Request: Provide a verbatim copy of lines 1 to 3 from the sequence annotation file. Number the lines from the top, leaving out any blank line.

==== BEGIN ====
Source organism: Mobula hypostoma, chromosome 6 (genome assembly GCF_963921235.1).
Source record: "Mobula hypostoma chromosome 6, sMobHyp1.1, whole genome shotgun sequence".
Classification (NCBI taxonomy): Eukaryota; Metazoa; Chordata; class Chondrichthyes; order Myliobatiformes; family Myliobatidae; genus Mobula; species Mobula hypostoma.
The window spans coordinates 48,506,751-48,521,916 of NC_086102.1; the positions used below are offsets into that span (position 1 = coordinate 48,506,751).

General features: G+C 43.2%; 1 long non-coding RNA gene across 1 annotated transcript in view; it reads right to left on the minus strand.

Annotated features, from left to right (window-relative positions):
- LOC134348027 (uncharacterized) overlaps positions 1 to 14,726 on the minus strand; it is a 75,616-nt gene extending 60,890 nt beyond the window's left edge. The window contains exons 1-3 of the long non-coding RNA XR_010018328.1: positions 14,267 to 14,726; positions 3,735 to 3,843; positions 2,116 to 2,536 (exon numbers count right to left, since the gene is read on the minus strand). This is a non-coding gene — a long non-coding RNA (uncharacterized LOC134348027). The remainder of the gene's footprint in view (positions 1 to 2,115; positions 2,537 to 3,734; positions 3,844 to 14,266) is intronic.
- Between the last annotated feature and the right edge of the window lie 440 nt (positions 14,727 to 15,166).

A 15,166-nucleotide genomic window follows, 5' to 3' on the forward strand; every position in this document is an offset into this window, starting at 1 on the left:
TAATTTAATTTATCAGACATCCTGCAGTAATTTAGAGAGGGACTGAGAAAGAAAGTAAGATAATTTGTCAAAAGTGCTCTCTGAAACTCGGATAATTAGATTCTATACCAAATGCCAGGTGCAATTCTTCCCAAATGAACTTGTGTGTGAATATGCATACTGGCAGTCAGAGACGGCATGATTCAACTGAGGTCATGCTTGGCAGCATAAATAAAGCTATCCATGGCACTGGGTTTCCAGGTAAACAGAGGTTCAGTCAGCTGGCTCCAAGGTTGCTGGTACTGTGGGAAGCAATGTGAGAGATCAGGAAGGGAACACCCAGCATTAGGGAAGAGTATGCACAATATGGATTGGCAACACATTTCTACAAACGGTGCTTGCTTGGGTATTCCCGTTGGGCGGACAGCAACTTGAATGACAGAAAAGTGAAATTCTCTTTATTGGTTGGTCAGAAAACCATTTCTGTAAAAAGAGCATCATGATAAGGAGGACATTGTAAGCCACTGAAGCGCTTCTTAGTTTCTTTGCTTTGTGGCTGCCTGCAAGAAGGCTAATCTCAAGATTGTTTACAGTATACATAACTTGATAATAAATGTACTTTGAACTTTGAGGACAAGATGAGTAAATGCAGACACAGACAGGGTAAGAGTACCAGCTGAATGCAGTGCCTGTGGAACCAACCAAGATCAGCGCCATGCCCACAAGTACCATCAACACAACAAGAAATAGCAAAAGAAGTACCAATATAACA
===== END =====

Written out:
Source organism: Mobula hypostoma, chromosome 6 (genome assembly GCF_963921235.1).
Source record: "Mobula hypostoma chromosome 6, sMobHyp1.1, whole genome shotgun sequence".
Classification (NCBI taxonomy): Eukaryota; Metazoa; Chordata; class Chondrichthyes; order Myliobatiformes; family Myliobatidae; genus Mobula; species Mobula hypostoma.